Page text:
All In A Name: Hanbaga vs Hanbagu
By Lisa Hong
If you are in the mood for a succulent ground beef patty, do you seek a ハンバーガー (hanbaga) or ハンバーグ (hanbagu)? The difference in pronunciation seems very minor, but what you get is all in a name. Say “Hanbaga” and you will get an American-style patty in a bun. My favorite burger in Tokyo is JS Burger, and I am satisfied with its juicy goodness every time!
Say “Hanbagu” and you get an entirely different kind of meal. A patty soaked in gravy with a side of rice, veggies and potato—a delicious, hearty dinner plate that resembles a Hamburg steak.
When I crave a hanbaga, I need it to be as untouched by Japanese flavors as possible. No to the soy sauce dressing, and no to Kewpie mayo.
But when I’m in the mood for hanbagu, please pile on the ground daikon, seaweed and green onions!
I’ve been struggling to write about my favorite hanbagu restaurant, as this one is already very popular with locals and the lines to get in can be ridiculous. But I feel it is my duty to spread the word because I know there are others out there who share my passion for beef.
So, here it is… Gold Rush! This place boasts 100 percent ground beef steaks, and its toppings range from classic American (cheese, bacon, and tomatoes) to classic Japanese (grated daikon, nori and green onion) to please all palates. Gold Rush is fabulous for their generous toppings, but the winner is the beef itself. Thick, tender, drippy, flavorful and completely gratifying for my red meat needs.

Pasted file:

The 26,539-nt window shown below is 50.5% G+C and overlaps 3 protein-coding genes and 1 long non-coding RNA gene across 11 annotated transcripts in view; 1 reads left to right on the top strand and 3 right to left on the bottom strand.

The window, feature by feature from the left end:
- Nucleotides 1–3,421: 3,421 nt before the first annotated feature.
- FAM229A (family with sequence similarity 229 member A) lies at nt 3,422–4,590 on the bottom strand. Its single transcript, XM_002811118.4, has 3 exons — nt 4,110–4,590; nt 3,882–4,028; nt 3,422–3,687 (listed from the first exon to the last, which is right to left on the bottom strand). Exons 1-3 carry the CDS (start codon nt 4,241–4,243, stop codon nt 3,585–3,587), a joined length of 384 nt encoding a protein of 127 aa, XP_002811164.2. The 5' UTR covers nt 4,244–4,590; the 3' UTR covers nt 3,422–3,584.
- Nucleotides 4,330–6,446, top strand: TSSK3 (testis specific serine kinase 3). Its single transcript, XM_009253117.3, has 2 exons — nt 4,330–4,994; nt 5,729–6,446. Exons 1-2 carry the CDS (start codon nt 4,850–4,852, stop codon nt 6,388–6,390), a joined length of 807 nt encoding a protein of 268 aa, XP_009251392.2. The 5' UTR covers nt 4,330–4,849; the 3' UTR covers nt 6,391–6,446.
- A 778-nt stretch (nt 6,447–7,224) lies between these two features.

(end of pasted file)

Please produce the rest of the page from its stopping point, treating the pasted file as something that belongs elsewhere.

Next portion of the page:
The meal arrives on a sizzling hot plate, and the server even asks you to hold your napkin up so you aren’t victim to the splattering oils.
The decor is an American “Wild West” theme—both cheesy and awesome. It’s a casual restaurant where smoking is allowed indoors. However, the whole room is fogged up from beef that’s steaming on every table, so the cigarettes blend in and is hardly a bother. But expect to leave the restaurant with your shirt exuding the wonderful aromas of smoky grease.
When ordering, you can choose ground beef steaks that weigh 150 grams, 200 grams, 300 grams, and even 450 grams (1 pound).
Lunch sets are offered Monday to Friday, from 11:30 a.m. to 4 p.m. for ¥700 to ¥1,000.
Dinners range from ¥800-1,800 and ladies’ dinner sets include a salad, drink,and dessert with the meal. Sorry gentlemen!
Open everyday, 11:30am – 10pm
Website (in Japanese): http://www.gold-rush.jp/0.html
Shibuya: 4-7 Tousen Udagawa Building 4F, TEL：03-3496-5971
Shinjuku: 3-35-6 Aunbiru 2F, TEL：03-3351-5658